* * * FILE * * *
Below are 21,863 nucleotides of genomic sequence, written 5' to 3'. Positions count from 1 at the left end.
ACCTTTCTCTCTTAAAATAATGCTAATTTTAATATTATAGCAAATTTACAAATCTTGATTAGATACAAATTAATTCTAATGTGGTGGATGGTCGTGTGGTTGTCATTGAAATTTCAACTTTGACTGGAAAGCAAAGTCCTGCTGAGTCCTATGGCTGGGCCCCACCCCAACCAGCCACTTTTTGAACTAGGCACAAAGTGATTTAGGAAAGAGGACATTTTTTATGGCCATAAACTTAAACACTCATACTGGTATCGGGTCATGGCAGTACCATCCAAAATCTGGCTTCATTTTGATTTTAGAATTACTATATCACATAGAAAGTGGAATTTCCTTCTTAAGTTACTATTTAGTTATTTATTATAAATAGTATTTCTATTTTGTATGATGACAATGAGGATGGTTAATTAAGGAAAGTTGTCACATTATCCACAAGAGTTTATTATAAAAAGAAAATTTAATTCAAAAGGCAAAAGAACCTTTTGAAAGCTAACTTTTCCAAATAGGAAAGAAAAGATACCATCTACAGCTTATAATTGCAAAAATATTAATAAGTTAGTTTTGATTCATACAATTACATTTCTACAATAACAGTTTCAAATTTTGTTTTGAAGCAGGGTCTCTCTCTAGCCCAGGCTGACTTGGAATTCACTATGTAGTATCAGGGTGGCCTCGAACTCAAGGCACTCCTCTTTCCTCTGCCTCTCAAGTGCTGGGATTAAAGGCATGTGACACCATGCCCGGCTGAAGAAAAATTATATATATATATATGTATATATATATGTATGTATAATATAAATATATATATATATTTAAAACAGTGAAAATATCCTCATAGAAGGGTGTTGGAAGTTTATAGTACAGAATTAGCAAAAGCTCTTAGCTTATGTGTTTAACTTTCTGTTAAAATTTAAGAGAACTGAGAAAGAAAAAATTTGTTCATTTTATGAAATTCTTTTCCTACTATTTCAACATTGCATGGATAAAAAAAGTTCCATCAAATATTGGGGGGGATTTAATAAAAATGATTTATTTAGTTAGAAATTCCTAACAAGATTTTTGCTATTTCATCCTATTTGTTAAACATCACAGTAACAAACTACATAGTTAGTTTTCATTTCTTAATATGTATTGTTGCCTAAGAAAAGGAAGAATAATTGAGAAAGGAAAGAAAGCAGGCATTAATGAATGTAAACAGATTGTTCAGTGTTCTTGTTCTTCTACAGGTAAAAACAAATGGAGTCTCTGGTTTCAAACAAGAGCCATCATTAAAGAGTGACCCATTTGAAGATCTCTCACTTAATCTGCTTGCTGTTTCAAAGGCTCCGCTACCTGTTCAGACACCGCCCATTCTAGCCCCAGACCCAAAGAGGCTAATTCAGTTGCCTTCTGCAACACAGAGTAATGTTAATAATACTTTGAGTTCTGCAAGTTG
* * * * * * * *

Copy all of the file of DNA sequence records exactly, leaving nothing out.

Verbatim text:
Below are 21,863 nucleotides of genomic sequence, written 5' to 3'. Positions count from 1 at the left end.
ACCTTTCTCTCTTAAAATAATGCTAATTTTAATATTATAGCAAATTTACAAATCTTGATTAGATACAAATTAATTCTAATGTGGTGGATGGTCGTGTGGTTGTCATTGAAATTTCAACTTTGACTGGAAAGCAAAGTCCTGCTGAGTCCTATGGCTGGGCCCCACCCCAACCAGCCACTTTTTGAACTAGGCACAAAGTGATTTAGGAAAGAGGACATTTTTTATGGCCATAAACTTAAACACTCATACTGGTATCGGGTCATGGCAGTACCATCCAAAATCTGGCTTCATTTTGATTTTAGAATTACTATATCACATAGAAAGTGGAATTTCCTTCTTAAGTTACTATTTAGTTATTTATTATAAATAGTATTTCTATTTTGTATGATGACAATGAGGATGGTTAATTAAGGAAAGTTGTCACATTATCCACAAGAGTTTATTATAAAAAGAAAATTTAATTCAAAAGGCAAAAGAACCTTTTGAAAGCTAACTTTTCCAAATAGGAAAGAAAAGATACCATCTACAGCTTATAATTGCAAAAATATTAATAAGTTAGTTTTGATTCATACAATTACATTTCTACAATAACAGTTTCAAATTTTGTTTTGAAGCAGGGTCTCTCTCTAGCCCAGGCTGACTTGGAATTCACTATGTAGTATCAGGGTGGCCTCGAACTCAAGGCACTCCTCTTTCCTCTGCCTCTCAAGTGCTGGGATTAAAGGCATGTGACACCATGCCCGGCTGAAGAAAAATTATATATATATATATGTATATATATATGTATGTATAATATAAATATATATATATATTTAAAACAGTGAAAATATCCTCATAGAAGGGTGTTGGAAGTTTATAGTACAGAATTAGCAAAAGCTCTTAGCTTATGTGTTTAACTTTCTGTTAAAATTTAAGAGAACTGAGAAAGAAAAAATTTGTTCATTTTATGAAATTCTTTTCCTACTATTTCAACATTGCATGGATAAAAAAAGTTCCATCAAATATTGGGGGGGATTTAATAAAAATGATTTATTTAGTTAGAAATTCCTAACAAGATTTTTGCTATTTCATCCTATTTGTTAAACATCACAGTAACAAACTACATAGTTAGTTTTCATTTCTTAATATGTATTGTTGCCTAAGAAAAGGAAGAATAATTGAGAAAGGAAAGAAAGCAGGCATTAATGAATGTAAACAGATTGTTCAGTGTTCTTGTTCTTCTACAGGTAAAAACAAATGGAGTCTCTGGTTTCAAACAAGAGCCATCATTAAAGAGTGACCCATTTGAAGATCTCTCACTTAATCTGCTTGCTGTTTCAAAGGCTCCGCTACCTGTTCAGACACCGCCCATTCTAGCCCCAGACCCAAAGAGGCTAATTCAGTTGCCTTCTGCAACACAGAGTAATGTTAATAATACTTTGAGTTCTGCAAGTTG